In the newest issue of Shuttle Spindle & Dyepot which is distributed by the Handweavers Guild of America there is an article called “Try Some Saori Free-Style Weaving” by Marcy Petrini.
I have never quite understood what this type of weaving was. It looked to me like some form of tapestry weaving. But upon reading this article I learned more about the technique and found that there are a wide range of execution for Saori free-style weaving.
Saori is a free-style weaving program that was founded by Misao Jo. The first syllable, “sa” is a derivative of the zen word “SAI” which means that everything has its own individual dignity. “Ori” is Japanese for weaving. Misao developed this process so that “anyone can express oneself freely regardless of age, gender, disability or intellectual aptitude. In Saori, people can enjoy handweaving as an art form not only as a hand craft.” (This quote is from the Loop of the Loom website).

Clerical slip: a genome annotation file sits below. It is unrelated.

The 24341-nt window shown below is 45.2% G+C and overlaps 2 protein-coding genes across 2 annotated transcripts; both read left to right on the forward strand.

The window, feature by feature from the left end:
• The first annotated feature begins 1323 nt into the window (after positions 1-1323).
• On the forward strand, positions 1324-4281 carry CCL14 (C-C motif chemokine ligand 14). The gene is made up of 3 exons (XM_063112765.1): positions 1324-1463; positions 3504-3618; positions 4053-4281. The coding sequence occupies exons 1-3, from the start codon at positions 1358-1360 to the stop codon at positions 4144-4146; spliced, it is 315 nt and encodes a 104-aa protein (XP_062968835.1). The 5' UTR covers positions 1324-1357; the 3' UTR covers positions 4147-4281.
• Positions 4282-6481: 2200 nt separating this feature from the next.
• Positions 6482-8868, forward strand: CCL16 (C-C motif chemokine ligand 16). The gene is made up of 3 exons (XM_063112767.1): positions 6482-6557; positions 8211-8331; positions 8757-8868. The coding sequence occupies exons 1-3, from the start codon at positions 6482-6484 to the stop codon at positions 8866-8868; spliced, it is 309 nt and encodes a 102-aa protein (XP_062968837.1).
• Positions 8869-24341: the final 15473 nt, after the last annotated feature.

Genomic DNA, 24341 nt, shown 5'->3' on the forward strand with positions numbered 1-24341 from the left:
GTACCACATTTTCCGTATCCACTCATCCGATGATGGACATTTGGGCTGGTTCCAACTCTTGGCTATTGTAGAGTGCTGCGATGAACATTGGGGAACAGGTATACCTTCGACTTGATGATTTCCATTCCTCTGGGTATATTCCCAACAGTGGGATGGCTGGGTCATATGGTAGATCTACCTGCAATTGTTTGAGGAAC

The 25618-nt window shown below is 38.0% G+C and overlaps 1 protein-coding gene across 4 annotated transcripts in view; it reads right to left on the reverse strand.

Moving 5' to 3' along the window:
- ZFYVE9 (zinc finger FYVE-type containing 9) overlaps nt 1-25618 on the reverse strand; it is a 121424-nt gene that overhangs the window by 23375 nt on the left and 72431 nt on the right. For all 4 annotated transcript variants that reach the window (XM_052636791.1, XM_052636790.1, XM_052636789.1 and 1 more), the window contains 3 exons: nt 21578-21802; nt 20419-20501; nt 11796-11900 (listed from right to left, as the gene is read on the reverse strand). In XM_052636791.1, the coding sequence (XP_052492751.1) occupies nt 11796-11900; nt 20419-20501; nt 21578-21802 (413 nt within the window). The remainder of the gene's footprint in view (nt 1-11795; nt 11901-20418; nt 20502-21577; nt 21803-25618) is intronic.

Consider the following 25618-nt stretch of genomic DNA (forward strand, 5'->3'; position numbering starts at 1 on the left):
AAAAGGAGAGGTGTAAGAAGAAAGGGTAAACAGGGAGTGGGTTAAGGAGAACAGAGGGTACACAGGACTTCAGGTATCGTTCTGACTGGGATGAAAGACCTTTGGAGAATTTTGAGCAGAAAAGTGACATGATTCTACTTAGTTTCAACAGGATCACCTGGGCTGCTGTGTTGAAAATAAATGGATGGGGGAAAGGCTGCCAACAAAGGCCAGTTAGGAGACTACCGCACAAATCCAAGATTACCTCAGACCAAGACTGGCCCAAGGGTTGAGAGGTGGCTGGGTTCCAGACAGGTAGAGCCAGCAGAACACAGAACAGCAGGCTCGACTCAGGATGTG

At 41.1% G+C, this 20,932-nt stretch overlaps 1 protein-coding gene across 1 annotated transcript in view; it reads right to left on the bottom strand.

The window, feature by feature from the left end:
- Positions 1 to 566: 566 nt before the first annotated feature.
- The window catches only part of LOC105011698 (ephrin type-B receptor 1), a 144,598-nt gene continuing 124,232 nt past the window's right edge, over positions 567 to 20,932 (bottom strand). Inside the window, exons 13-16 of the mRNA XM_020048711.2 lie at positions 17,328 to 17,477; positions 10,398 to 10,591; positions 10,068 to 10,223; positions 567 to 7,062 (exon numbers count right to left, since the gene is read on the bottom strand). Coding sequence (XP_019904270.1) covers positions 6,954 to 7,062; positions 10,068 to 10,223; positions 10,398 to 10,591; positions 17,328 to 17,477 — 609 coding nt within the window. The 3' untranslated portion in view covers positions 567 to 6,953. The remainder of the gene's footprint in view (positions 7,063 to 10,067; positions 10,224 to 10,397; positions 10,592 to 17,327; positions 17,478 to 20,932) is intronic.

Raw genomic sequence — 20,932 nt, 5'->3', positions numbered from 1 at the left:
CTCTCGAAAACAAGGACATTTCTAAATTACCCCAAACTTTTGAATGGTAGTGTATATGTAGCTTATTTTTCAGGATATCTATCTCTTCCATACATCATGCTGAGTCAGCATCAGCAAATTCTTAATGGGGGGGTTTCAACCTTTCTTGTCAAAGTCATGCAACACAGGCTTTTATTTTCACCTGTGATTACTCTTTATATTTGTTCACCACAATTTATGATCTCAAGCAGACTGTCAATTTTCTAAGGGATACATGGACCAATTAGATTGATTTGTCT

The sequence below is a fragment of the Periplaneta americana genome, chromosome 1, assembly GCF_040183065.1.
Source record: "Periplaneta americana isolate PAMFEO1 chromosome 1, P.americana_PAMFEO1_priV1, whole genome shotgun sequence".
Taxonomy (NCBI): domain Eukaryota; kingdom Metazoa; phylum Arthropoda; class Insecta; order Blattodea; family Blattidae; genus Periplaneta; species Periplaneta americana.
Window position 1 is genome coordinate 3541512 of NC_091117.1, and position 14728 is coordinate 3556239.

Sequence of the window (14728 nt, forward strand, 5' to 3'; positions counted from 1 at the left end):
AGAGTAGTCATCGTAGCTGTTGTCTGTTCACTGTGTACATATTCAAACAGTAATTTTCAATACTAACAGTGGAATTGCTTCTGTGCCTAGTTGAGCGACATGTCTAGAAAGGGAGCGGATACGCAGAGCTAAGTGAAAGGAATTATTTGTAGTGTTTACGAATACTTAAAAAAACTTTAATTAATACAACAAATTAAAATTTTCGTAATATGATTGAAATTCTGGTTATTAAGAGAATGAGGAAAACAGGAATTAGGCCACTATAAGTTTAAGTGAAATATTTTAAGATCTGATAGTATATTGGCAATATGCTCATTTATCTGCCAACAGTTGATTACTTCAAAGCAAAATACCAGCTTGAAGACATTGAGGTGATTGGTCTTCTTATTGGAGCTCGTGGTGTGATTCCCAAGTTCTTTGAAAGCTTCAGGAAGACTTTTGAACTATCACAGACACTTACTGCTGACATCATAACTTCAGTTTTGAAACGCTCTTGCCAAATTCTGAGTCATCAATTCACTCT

Typically when I look at weavings, I view them from a technical stand point; the distribution of colors, how are the selvedges, is the design balanced among the cloth? So, until I actually read the article, I didn’t fully understand the creative development and the “freeing” qualities of this type of weaving.
The type of cloth that I find the most striking in this type of creation is where there is a combination of textures. These weavings just look so rich and alive. Since there is no right or wrong way to create this type of weaving, the cloth often reflects the artistic eye of the individual weaver.
I may at some point try this style of weaving, even if it is to just bust through my extensive yarn stash. If you are interested in this type of weaving there are a few digital resources to look into:
If you have tried SAORI weaving or you are a practicing SAORI weaver, how has it influenced you? What advice would you give to someone who is interested in SAORI weaving?